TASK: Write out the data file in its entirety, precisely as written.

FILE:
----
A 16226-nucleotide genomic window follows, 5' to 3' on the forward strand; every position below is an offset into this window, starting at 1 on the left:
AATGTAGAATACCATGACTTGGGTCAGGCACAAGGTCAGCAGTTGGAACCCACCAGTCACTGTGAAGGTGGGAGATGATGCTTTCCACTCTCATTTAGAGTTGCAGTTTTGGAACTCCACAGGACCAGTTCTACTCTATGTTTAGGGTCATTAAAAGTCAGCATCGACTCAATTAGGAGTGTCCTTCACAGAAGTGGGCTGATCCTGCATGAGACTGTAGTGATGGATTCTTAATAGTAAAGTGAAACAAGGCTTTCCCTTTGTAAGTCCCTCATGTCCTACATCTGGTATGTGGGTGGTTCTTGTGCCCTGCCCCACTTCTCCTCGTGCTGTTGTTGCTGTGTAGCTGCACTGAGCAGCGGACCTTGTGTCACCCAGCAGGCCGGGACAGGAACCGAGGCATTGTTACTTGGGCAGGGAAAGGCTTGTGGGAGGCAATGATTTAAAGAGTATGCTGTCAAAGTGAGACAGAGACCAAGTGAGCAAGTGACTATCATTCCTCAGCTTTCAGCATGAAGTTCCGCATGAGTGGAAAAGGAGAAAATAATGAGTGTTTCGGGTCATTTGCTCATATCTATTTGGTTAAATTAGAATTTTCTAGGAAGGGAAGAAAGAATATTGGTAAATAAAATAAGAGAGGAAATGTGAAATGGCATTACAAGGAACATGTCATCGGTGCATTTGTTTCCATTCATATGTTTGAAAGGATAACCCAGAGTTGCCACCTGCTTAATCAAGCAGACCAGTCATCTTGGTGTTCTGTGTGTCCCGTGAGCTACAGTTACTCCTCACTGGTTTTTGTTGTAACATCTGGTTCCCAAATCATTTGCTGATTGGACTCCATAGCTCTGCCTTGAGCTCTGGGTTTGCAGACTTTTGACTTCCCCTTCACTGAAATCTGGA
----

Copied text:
A 16226-nucleotide genomic window follows, 5' to 3' on the forward strand; every position below is an offset into this window, starting at 1 on the left:
AATGTAGAATACCATGACTTGGGTCAGGCACAAGGTCAGCAGTTGGAACCCACCAGTCACTGTGAAGGTGGGAGATGATGCTTTCCACTCTCATTTAGAGTTGCAGTTTTGGAACTCCACAGGACCAGTTCTACTCTATGTTTAGGGTCATTAAAAGTCAGCATCGACTCAATTAGGAGTGTCCTTCACAGAAGTGGGCTGATCCTGCATGAGACTGTAGTGATGGATTCTTAATAGTAAAGTGAAACAAGGCTTTCCCTTTGTAAGTCCCTCATGTCCTACATCTGGTATGTGGGTGGTTCTTGTGCCCTGCCCCACTTCTCCTCGTGCTGTTGTTGCTGTGTAGCTGCACTGAGCAGCGGACCTTGTGTCACCCAGCAGGCCGGGACAGGAACCGAGGCATTGTTACTTGGGCAGGGAAAGGCTTGTGGGAGGCAATGATTTAAAGAGTATGCTGTCAAAGTGAGACAGAGACCAAGTGAGCAAGTGACTATCATTCCTCAGCTTTCAGCATGAAGTTCCGCATGAGTGGAAAAGGAGAAAATAATGAGTGTTTCGGGTCATTTGCTCATATCTATTTGGTTAAATTAGAATTTTCTAGGAAGGGAAGAAAGAATATTGGTAAATAAAATAAGAGAGGAAATGTGAAATGGCATTACAAGGAACATGTCATCGGTGCATTTGTTTCCATTCATATGTTTGAAAGGATAACCCAGAGTTGCCACCTGCTTAATCAAGCAGACCAGTCATCTTGGTGTTCTGTGTGTCCCGTGAGCTACAGTTACTCCTCACTGGTTTTTGTTGTAACATCTGGTTCCCAAATCATTTGCTGATTGGACTCCATAGCTCTGCCTTGAGCTCTGGGTTTGCAGACTTTTGACTTCCCCTTCACTGAAATCTGGA